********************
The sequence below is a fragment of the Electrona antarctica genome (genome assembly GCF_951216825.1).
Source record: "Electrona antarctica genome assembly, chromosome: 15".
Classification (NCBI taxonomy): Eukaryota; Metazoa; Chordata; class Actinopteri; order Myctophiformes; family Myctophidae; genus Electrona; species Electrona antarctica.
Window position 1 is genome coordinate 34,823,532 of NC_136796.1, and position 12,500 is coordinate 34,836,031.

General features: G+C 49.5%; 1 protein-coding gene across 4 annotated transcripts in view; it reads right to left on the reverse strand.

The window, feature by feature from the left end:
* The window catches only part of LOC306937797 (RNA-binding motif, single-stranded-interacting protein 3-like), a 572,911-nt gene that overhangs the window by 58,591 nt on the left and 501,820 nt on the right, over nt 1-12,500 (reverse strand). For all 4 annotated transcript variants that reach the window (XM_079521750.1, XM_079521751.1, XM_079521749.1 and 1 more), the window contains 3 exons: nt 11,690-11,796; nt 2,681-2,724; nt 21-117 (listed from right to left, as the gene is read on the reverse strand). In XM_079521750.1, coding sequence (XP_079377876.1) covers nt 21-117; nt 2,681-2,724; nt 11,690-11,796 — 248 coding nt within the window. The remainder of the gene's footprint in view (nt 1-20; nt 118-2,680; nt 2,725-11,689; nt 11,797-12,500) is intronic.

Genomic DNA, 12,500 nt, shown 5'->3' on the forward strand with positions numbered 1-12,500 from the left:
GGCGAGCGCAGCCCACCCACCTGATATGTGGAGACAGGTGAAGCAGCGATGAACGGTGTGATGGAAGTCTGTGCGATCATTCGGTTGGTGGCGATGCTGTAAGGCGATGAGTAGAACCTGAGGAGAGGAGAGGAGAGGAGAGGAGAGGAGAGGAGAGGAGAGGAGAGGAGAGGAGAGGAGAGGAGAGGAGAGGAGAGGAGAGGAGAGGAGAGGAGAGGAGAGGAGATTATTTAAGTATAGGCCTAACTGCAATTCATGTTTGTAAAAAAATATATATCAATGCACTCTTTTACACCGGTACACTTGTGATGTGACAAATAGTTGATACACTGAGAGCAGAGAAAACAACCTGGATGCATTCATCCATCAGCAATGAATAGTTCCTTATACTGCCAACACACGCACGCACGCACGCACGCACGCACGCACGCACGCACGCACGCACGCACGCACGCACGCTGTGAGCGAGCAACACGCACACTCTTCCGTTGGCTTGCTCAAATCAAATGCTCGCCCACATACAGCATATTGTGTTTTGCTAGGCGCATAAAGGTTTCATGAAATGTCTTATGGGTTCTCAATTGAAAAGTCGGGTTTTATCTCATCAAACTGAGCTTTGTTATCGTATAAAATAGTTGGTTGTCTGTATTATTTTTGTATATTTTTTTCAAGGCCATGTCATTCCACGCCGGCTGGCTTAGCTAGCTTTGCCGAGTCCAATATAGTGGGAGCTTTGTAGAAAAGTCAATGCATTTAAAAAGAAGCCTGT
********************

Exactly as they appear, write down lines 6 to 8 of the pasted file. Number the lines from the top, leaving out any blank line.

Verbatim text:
The window, feature by feature from the left end:
* The window catches only part of LOC306937797 (RNA-binding motif, single-stranded-interacting protein 3-like), a 572,911-nt gene that overhangs the window by 58,591 nt on the left and 501,820 nt on the right, over nt 1-12,500 (reverse strand). For all 4 annotated transcript variants that reach the window (XM_079521750.1, XM_079521751.1, XM_079521749.1 and 1 more), the window contains 3 exons: nt 11,690-11,796; nt 2,681-2,724; nt 21-117 (listed from right to left, as the gene is read on the reverse strand). In XM_079521750.1, coding sequence (XP_079377876.1) covers nt 21-117; nt 2,681-2,724; nt 11,690-11,796 — 248 coding nt within the window. The remainder of the gene's footprint in view (nt 1-20; nt 118-2,680; nt 2,725-11,689; nt 11,797-12,500) is intronic.

Genomic DNA, 12,500 nt, shown 5'->3' on the forward strand with positions numbered 1-12,500 from the left: